School of Law News
In Memoriam: Professor C. Hugh Friedman, 1931-2013
Casil Hugh Friedman, a prominent San Diego business attorney, legal advocate and the University of San Diego (USD) School of Law’s longest-standing faculty member, passed away on Jan. 29 due to a prolonged illness. He was 81.
“Hugh’s passing is a terrible loss both to USD School of Law and the San Diego community,” said Dean Stephen C. Ferruolo. “During his 55-year association with USD School of Law, Hugh was beloved by his faculty colleagues and inspired generations of students. As a lawyer, he compiled an exemplary record of service at the local, state and national level, always giving generously of his time and talents. Hugh was a trusted advisor to his clients, a great teacher and mentor, a dedicated husband, father and grandfather, and a talented jazz musician—in all a wonderfully vibrant man. Hugh lived a very rich life and leaves an enduring legacy.”
Friedman, a graduate of Yale University in 1953 and Stanford Law School in 1956, began his legal career as a deputy attorney general for the state of California. In 1958, he moved to San Diego to become in-house corporate counsel with Westgate-California Corp. He then practiced business law as a senior partner with Friedman, Kahan, Dysart & Frasier.
“I always thought San Diego was a great place—I thought it would be perfect to raise a family and build a career,” he said in a November 2012 Q&A interview with current USD law students Justin Brandt and Phillip McGill for the February 2013 debut issue of a student law publication, California Business Practice (CBP).
Friedman, who was married to former Congresswoman and 1970 USD law alumna Lynn Schenk, began his association with the law school in 1958 when he taught night classes. He became a full-time law faculty member in 1977 and taught and wrote on corporate, business planning and securities law. He taught the introductory meeting of his Business Planning class for the 2013 law spring semester two weeks ago.
“I never set out to be a law teacher,” said Friedman in an October 2008 interview with USD Magazine as the university honored his 50th year as an educator. “I wanted to be a lawyer. I felt law was society’s best way of resolving conflicts and controversies of humankind in a bloodless way.”
Friedman had many publications and articles on education and law, but perhaps his greatest contribution was his two-volume California Practice Guide: Corporations, which was published in 1984 and printed its 28th edition in 2012. It’s considered a “standard desk-reference for practitioners,” as Brandt and McGill described it.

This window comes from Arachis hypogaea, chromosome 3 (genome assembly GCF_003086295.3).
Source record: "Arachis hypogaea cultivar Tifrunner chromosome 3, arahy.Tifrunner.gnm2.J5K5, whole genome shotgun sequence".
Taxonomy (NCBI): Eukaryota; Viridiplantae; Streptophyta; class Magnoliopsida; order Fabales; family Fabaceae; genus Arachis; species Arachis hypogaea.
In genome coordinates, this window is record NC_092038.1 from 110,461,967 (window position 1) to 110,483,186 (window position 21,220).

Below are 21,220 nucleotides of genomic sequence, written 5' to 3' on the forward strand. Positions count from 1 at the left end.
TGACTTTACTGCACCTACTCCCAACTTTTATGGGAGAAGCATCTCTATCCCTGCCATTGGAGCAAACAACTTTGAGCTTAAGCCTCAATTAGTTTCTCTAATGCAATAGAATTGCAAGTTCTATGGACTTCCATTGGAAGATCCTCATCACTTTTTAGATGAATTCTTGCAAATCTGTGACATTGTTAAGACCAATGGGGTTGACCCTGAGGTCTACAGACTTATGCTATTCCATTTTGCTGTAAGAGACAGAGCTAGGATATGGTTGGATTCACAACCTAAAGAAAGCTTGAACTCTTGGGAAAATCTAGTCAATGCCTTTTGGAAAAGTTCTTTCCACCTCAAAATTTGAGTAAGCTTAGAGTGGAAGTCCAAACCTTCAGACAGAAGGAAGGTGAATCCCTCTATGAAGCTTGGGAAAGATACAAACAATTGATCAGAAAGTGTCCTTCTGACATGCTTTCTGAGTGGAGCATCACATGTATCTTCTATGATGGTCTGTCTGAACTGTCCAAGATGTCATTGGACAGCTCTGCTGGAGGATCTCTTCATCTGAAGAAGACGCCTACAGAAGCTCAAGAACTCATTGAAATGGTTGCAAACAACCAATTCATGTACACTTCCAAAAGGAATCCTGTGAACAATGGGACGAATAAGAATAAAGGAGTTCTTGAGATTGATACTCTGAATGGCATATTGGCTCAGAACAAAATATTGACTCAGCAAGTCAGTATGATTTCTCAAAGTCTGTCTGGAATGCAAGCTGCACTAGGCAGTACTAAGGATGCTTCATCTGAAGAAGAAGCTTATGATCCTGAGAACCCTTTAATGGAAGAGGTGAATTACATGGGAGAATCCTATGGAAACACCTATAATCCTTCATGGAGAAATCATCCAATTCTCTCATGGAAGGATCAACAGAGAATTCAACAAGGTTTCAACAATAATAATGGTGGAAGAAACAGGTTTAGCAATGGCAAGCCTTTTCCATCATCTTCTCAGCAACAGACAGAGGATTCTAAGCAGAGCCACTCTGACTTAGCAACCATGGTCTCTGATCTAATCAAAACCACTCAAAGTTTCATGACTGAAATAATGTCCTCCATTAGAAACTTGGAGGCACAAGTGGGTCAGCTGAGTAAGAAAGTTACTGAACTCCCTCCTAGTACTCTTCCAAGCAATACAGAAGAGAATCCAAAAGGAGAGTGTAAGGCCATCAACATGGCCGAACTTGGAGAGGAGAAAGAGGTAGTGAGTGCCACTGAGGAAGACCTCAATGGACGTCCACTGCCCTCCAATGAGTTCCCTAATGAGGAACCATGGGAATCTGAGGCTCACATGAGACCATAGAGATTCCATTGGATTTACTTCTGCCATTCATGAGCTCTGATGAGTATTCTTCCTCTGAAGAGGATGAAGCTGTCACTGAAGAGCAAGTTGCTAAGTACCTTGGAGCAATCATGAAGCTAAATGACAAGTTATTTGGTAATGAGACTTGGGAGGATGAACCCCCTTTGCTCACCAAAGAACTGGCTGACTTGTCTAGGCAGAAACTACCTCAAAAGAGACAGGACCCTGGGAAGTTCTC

Condolences from USD law alumni have been pouring in since Ferruolo announced Friedman’s passing.
“Hugh taught me Torts in 1977, a subject I learned well enough to become a USD tutor. He was an enormously gifted lawyer and teacher whom I will remember and revere,” said Denny Shaw ’80 (JD).
“Professor Friedman was one of the best ever,” said Sharon Prince ’72 (JD). “He will be always remembered as one of the greats.”
Friedman’s legal expertise provided him many opportunities to travel outside of San Diego. He was a visiting professor at Loyola University and American University and lectured in England, France, Japan, Hungary and Singapore. He frequently gave presentations on corporate governance issues to state and local bar associations and law firms, and testified as a qualified expert in state and federal court litigation.
Other key achievements included an appointment by former President Bill Clinton to the White House’s Conference on Small Business Commission and one by former California Governor Gray Davis to the California State Air Resources Board. Friedman was a former director for the San Diego County Bar Foundation and a member of the American Bar Association, International Bar Association and the American Law & Economics Association.
Friedman received an honorary LLD from USD in 1976, which was quite memorable. Don Weckstein, the law dean at the time, called Friedman to serve as a late replacement when President Gerald Ford canceled his scheduled appointment as USD’s Law Commencement speaker.
“He had promised [them] a president,” quipped Friedman, who was president of the San Diego County Bar Association at that time.
He was active in the local community in leadership and supporting roles, including the American Red Cross, Boys Club of San Diego, Civic Light Opera Association, San Diego Hospice, American Heart Association and the Eagle Scouts Alumni Association. He also was part of a group that successfully brought the San Diego Padres from the Pacific Coast League into Major League Baseball as a 1969 National League expansion team. Just last season, Friedman threw out a ceremonial first pitch ) before a Padres game at Petco Park.
One of Friedman’s top non-law passions was being an accomplished jazz clarinet musician, an instrument he learned to play at age 10.
“It introduced me to a world I otherwise would have never encountered. It’s an important avocation. When playing jazz, I’m in the moment and don’t think about anything else,” he said in the CBP article.
His wife, Lynn, and children Paul, Greg and Marcia survive Friedman.
A public memorial service will take place at 11 a.m. on Thursday, Jan. 31 at Congregation Beth Am, 5050 Del Mar Heights Rd., in San Diego. In lieu of flowers, food or gifts, the family requests charitable contributions go to: The C. Hugh Friedman Scholarship at USD School of Law; Center for Civic Education; The Leukemia & Lymphoma Society (San Diego) and Congregation Beth Am.
Make a contribution to the Friedman scholarship online. When giving, be sure to select the button that reads, "Click here for a list of designation options" and then select the C. Hugh Friedman Endowed Scholarship.
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